With her Captain, cocker spaniel Murphy, watercolor artist Holly Smith lives and paints aboard her sailboat, Helian. Combining watercolor and color pencils, Holly makes efficient use of limited space to create custom dog portraits that capture each pet’s unique personality.
How did you get started making art? Why do you do it?
Coming from a creative family I always had the freedom to be creative. I took art classes from a young age, which lead me to pursue art throughout my education. I went on to study a Contemporary Crafts BA HONS degree.
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At the time, I was far more interested in making pieces rather than painting and drawing, so I specialized in silver jewelry. However, while studying for my degree I ended up sharing a home with a few illustrators; they inspired me to start drawing and painting again.
I pursued jewelry, and various other career options, including working on a farm and managing a chain of independent bakeries. I dabbled in crafts and creative hobbies along the way. When the coronavirus hit, I found myself furloughed. So I took the time in lockdown to reignite my passion for painting and drawing.
I’m passionate about being creative. It gives me so much drive and satisfaction when I have a finished piece in front of me. I know the hours of care and attention that I have put into it. After posting my artwork on social media, I started getting requests for commissions of the pets of family and friends; my pet portrait business has grown from there.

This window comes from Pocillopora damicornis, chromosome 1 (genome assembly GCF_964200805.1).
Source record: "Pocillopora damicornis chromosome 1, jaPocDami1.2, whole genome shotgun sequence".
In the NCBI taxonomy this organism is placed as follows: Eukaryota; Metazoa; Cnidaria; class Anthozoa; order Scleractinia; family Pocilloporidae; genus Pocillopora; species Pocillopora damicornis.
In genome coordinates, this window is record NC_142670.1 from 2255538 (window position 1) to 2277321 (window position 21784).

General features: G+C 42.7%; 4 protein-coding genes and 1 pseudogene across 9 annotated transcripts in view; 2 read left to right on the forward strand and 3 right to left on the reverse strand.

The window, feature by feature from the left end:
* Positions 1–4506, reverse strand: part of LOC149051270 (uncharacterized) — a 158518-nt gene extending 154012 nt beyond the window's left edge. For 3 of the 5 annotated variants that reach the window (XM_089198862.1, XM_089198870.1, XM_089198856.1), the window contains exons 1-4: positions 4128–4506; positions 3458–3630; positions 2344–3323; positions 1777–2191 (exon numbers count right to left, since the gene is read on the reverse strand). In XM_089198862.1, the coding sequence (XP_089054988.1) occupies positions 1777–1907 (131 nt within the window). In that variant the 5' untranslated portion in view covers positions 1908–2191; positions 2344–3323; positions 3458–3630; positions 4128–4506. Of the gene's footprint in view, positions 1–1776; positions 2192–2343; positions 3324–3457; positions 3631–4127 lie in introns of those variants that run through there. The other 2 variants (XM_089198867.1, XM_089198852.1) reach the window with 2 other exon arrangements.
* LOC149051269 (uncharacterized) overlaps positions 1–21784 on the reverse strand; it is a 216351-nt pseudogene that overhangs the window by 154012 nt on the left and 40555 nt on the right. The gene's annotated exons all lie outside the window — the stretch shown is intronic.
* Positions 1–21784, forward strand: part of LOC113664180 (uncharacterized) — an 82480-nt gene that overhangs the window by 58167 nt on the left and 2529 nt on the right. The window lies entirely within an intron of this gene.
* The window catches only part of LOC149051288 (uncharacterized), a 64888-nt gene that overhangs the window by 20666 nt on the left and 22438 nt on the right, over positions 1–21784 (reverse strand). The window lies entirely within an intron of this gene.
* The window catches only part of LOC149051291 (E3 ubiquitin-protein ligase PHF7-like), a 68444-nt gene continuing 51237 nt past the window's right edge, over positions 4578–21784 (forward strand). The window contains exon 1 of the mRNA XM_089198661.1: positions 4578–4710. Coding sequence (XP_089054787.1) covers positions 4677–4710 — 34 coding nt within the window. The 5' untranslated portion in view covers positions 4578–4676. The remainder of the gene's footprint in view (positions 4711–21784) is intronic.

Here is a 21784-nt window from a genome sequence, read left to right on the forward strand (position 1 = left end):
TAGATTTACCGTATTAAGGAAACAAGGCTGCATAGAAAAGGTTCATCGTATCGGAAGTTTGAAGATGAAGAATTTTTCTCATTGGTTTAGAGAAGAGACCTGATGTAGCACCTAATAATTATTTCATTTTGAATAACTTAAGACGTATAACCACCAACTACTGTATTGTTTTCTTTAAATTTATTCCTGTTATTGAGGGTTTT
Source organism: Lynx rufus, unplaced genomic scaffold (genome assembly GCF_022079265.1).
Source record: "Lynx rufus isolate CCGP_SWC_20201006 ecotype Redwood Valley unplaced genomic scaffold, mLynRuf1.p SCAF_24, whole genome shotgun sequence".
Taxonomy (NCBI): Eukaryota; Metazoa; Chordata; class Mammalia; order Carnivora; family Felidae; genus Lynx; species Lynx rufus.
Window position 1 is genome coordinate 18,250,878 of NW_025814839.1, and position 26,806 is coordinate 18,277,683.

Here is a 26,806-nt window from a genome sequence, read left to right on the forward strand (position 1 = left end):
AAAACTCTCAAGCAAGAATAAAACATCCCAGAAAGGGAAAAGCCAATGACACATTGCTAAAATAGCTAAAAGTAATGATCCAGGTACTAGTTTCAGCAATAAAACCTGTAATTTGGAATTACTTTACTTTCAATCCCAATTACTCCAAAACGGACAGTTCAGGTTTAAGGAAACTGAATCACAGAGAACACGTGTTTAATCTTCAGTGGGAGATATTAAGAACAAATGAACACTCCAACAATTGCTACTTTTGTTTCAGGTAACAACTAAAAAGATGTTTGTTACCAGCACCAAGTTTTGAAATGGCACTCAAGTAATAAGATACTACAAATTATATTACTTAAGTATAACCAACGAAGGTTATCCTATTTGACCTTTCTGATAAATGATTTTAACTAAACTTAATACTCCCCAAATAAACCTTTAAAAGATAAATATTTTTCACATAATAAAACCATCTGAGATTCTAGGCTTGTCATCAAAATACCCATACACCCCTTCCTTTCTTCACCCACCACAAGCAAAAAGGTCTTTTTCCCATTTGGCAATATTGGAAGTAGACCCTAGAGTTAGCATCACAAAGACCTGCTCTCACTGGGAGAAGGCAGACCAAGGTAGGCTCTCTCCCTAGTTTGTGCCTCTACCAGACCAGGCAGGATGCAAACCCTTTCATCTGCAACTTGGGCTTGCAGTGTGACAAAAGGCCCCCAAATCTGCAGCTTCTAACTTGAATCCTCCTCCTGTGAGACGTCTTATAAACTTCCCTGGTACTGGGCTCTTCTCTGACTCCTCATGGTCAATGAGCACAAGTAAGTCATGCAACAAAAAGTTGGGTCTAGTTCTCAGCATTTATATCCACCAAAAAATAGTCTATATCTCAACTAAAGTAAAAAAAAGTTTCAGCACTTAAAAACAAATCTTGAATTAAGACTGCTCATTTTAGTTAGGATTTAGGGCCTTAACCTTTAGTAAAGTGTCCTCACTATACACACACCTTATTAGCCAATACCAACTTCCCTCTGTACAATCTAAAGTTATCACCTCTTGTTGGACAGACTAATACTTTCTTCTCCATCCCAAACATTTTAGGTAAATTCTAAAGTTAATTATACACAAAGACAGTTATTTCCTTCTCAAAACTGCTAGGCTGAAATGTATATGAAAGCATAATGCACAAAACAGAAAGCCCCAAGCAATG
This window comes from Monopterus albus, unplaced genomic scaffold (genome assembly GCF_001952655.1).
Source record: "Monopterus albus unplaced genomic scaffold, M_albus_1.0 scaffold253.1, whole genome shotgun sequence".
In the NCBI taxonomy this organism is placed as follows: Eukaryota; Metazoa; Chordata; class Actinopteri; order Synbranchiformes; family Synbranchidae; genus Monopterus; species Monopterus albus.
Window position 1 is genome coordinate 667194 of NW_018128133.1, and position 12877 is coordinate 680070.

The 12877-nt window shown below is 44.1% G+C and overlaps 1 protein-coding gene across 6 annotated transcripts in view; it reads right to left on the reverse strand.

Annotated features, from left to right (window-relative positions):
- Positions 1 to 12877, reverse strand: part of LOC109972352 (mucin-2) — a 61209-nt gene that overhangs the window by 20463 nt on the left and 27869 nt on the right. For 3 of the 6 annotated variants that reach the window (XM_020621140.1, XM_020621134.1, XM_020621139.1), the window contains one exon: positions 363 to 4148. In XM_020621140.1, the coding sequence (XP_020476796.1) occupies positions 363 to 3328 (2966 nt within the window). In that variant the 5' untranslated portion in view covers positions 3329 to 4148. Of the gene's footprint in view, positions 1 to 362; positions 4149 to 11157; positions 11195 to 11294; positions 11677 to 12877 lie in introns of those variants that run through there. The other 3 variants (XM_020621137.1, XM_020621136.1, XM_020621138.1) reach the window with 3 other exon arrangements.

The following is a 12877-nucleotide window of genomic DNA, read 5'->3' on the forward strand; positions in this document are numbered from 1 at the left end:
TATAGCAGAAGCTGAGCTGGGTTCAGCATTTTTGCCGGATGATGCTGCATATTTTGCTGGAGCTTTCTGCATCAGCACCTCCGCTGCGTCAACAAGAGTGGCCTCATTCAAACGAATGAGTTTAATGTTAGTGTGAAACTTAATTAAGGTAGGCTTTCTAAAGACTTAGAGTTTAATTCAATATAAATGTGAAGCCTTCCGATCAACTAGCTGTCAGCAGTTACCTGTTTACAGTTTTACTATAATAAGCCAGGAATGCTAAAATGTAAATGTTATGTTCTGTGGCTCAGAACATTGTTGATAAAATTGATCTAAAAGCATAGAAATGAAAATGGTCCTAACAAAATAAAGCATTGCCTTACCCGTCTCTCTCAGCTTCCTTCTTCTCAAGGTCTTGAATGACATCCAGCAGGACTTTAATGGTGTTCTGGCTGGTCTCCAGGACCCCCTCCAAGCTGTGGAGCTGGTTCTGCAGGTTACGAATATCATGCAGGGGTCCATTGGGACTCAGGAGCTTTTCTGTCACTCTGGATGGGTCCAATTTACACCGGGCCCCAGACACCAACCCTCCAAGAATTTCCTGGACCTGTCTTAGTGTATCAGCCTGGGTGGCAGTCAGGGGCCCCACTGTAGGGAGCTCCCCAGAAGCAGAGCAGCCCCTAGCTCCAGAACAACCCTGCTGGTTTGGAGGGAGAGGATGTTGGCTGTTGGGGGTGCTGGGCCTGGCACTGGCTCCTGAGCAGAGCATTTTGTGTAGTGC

How has your creativity evolved over the years? What triggered the evolution to new media/kinds of work/ways of working?
I still have a love of making things as well as painting and drawing. So I always have a craft project on the go; I have tried many different media and all types of crafts over the years. My current evening and weekend hobby is crochet. You can often find me sailing our boat Helian and crocheting along too!
My illustrator friends at University introduced me to Winsor & Newton drawing inks. I fell in love with the packaging and how they came in gorgeous little bottles, so instantly started my collection. While working with these, I loved the vibrancy of this medium’s colors combined with color pencil. However, they weren’t colorfast (they fade in the sunlight) so weren’t good for an artwork intended for longevity. The search for a colorfast medium with similar qualities lead me to watercolors.
I now work in watercolor and color pencil to create my pet portraits. I find the softness of the watercolors and the flexibility of mixing shades and tones, combined with the crispness of the color pencil really works for my artworks. Combining these two mediums means I can create more detailed work.